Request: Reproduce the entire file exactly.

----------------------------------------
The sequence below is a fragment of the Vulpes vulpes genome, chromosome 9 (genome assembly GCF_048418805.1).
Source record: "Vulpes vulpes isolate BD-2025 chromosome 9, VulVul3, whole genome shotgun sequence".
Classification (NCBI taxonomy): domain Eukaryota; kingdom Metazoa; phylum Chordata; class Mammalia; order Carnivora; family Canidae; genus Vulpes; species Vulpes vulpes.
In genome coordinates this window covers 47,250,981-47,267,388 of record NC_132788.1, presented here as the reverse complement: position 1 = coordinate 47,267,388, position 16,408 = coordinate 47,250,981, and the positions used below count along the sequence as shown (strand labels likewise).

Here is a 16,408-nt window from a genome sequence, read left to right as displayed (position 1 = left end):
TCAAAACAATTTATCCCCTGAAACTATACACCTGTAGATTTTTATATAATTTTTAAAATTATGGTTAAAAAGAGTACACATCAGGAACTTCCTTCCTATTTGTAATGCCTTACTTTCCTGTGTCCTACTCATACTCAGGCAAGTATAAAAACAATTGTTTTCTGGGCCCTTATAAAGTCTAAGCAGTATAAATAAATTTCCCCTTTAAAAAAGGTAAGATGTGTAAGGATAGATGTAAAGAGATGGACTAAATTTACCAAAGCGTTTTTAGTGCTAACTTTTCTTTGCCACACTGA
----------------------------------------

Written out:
The sequence below is a fragment of the Vulpes vulpes genome, chromosome 9 (genome assembly GCF_048418805.1).
Source record: "Vulpes vulpes isolate BD-2025 chromosome 9, VulVul3, whole genome shotgun sequence".
Classification (NCBI taxonomy): domain Eukaryota; kingdom Metazoa; phylum Chordata; class Mammalia; order Carnivora; family Canidae; genus Vulpes; species Vulpes vulpes.
In genome coordinates this window covers 47,250,981-47,267,388 of record NC_132788.1, presented here as the reverse complement: position 1 = coordinate 47,267,388, position 16,408 = coordinate 47,250,981, and the positions used below count along the sequence as shown (strand labels likewise).

Here is a 16,408-nt window from a genome sequence, read left to right as displayed (position 1 = left end):
TCAAAACAATTTATCCCCTGAAACTATACACCTGTAGATTTTTATATAATTTTTAAAATTATGGTTAAAAAGAGTACACATCAGGAACTTCCTTCCTATTTGTAATGCCTTACTTTCCTGTGTCCTACTCATACTCAGGCAAGTATAAAAACAATTGTTTTCTGGGCCCTTATAAAGTCTAAGCAGTATAAATAAATTTCCCCTTTAAAAAAGGTAAGATGTGTAAGGATAGATGTAAAGAGATGGACTAAATTTACCAAAGCGTTTTTAGTGCTAACTTTTCTTTGCCACACTGA